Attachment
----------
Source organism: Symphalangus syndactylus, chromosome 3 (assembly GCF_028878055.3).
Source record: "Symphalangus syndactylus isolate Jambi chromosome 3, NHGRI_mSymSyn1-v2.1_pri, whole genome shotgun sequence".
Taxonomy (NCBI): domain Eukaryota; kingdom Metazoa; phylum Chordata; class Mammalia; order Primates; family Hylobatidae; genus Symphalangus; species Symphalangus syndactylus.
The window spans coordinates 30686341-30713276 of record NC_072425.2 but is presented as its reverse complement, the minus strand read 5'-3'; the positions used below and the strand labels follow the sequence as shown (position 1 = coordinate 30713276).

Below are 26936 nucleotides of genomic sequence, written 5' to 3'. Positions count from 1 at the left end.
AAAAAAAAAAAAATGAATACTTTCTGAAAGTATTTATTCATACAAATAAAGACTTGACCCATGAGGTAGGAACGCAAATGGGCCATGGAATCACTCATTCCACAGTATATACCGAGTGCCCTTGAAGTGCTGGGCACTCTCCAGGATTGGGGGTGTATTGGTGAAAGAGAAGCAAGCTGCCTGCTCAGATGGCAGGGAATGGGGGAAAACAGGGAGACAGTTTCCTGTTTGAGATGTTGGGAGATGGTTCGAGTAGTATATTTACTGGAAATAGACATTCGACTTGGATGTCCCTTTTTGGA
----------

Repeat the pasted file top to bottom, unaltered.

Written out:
Source organism: Symphalangus syndactylus, chromosome 3 (assembly GCF_028878055.3).
Source record: "Symphalangus syndactylus isolate Jambi chromosome 3, NHGRI_mSymSyn1-v2.1_pri, whole genome shotgun sequence".
Taxonomy (NCBI): domain Eukaryota; kingdom Metazoa; phylum Chordata; class Mammalia; order Primates; family Hylobatidae; genus Symphalangus; species Symphalangus syndactylus.
The window spans coordinates 30686341-30713276 of record NC_072425.2 but is presented as its reverse complement, the minus strand read 5'-3'; the positions used below and the strand labels follow the sequence as shown (position 1 = coordinate 30713276).

Below are 26936 nucleotides of genomic sequence, written 5' to 3'. Positions count from 1 at the left end.
AAAAAAAAAAAAATGAATACTTTCTGAAAGTATTTATTCATACAAATAAAGACTTGACCCATGAGGTAGGAACGCAAATGGGCCATGGAATCACTCATTCCACAGTATATACCGAGTGCCCTTGAAGTGCTGGGCACTCTCCAGGATTGGGGGTGTATTGGTGAAAGAGAAGCAAGCTGCCTGCTCAGATGGCAGGGAATGGGGGAAAACAGGGAGACAGTTTCCTGTTTGAGATGTTGGGAGATGGTTCGAGTAGTATATTTACTGGAAATAGACATTCGACTTGGATGTCCCTTTTTGGA